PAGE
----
Video Game Cases – Killer 7
Killer 7 is a M-rated video game which was developed and published
by Capcom. Capcom
describes the game as the following:
In killer 7, players take on the role of
Harman Smith an unlikely assassin who leads a life as the "master"
who rules over seven alter egos. Switching between his seven different
personalities, Harman employs each personality's unique abilities
to complete their mission. Now, a powerful underworld kingpin has
unleashed violent creatures onto the world called 'Heaven's Smile.'
These crazed soldiers, affixed with horrific smiles, have started
to wreak havoc on city streets. It is up to the player to interchange
Harman's seven 'partners' and utilize the special powers that dwell
within them in order to assassinate Kun Lan, the notorious criminal
overlord behind all the madness.
A month after a review 
of this game was posted on the popular gamer site IGN,
Jack Thompson protested against the game's rating in an open letter
to Patricia Vance, president of the ESRB
(Electronic Software Rating Board), and demanded a rerating of the
game to AO. In this letter he also accused the ESRB
of being part of a conspiracy to distribute sexual content to minors:
August 5, 2005
President Entertainment Software Rating Board
317 Madison Avenue, 22nd Floor
New York, NY 10017
Re: Killer 7
Dear Ms. Vance:
I have just learned facts that indicate the above violent game
most likely deserves an “AO” rating rather than the
“M” rating which your ESRB has given it.
The following is found in a review of Killer 7 by Matt Casamassina
at http://cube.ign.com/articles/630/630908p1.html which contains
the following observations at this pro-violent game Internet site:
“…profanity, sex and bloodshed are commonplace…
We can't stress it enough: kids should not play Killer 7. Not
just because there's an M on the box, but because for once that
M really means something. There's much more than blood and guts
in the game. Everything from the design of puzzles to the subject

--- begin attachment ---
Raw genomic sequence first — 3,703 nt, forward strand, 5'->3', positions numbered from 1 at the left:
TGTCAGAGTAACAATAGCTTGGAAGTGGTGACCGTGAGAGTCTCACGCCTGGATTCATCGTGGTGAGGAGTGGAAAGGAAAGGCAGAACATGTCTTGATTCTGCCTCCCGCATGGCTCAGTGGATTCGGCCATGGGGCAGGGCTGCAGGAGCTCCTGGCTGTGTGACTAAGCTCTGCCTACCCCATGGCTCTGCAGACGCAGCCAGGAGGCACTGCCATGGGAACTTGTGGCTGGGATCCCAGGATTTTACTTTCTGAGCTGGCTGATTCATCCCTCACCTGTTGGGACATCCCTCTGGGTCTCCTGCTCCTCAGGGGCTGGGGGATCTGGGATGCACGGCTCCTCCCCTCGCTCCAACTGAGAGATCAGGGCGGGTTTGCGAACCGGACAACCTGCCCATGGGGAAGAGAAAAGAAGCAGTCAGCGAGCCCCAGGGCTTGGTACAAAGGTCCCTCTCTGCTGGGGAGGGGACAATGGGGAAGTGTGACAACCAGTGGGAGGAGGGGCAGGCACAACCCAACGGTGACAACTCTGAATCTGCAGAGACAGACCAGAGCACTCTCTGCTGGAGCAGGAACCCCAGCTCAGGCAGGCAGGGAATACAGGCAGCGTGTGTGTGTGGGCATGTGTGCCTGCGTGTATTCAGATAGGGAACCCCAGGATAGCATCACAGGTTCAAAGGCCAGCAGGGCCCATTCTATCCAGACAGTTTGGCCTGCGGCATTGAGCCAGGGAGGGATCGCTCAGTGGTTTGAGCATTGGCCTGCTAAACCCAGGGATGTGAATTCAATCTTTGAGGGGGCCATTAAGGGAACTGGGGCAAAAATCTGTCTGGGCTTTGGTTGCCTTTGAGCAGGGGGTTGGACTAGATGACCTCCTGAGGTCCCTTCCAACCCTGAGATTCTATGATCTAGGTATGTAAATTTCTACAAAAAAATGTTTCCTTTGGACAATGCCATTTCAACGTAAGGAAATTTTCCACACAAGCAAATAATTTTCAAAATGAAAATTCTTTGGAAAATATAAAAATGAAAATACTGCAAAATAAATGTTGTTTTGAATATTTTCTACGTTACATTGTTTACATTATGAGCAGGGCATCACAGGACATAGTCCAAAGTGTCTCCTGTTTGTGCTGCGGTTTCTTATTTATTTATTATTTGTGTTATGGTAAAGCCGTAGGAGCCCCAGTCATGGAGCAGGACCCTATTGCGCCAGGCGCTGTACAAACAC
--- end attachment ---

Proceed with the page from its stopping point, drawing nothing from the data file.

matter is designed for older players and it's really that simple….
And there are cinematics that feature full-blown sex sequences….
Killer 7's adult themes, which encapsulate extremely violent,
profane and sexual situations, as well as a wide range of issues
from terrorism to the sale of children, make the M on the box
really mean something.”
There is no question in my mind that a video game containing
“full-blown sex sequences” cannot be rated anything
other than “AO” rather than “M.” The reviewer
above in fact says that this game’s “M” actually
means something, and he says it twice for emphasis.
Well, the Killer 7 game underscores the fact that your organization
and the industry it fronts for appear to try to get away with
anything that is harmful to kids, whether already illegal or not.
What it also means is that if jurors in a criminal prosecution
were asked whether Killer 7 contains “sexual material harmful
to minors” in violation of statutory standards, then, based
upon the above enthusiastic review at IGN.com, the answer to that
question would probably be “yes.”
That answer would put the Entertainment Software Rating Board,
in my opinion, in the middle of a criminal conspiracy to distribute
sexual material harmful to minors in violation of criminal statutes.
Sincerely, Jack Thompson
Media Network] – edited for length
IGN themselves accuse Thompson
of basing his criticism of Killer 7's rating solely on their review:
Thompson's campaign seems based solely on
the description of Killer 7 in the IGN.com review -- a description
that is open to interpretation. In fact, Killer 7's so-called "full-blown
sex sequences" could appear tame when compared to those in
some of today's movies. The sexual scenes in question showcase a
fully clothed wheelchair-bound man pleasuring a straddling woman,
who is also fully clothed. Although she moans, indicating a sexual
orgasm, neither nudity nor intercourse is illustrated in the cut-scene.
The same scene in a movie today might warrant only a PG-13 or, worst,
Thompson further defended his accusations against Killer 7 in an Email
conversation with Scott Ramsoomair, author of the webcomic VGCats
IGN – Review of Killer 7
– Conversation with Scott Ramsoomair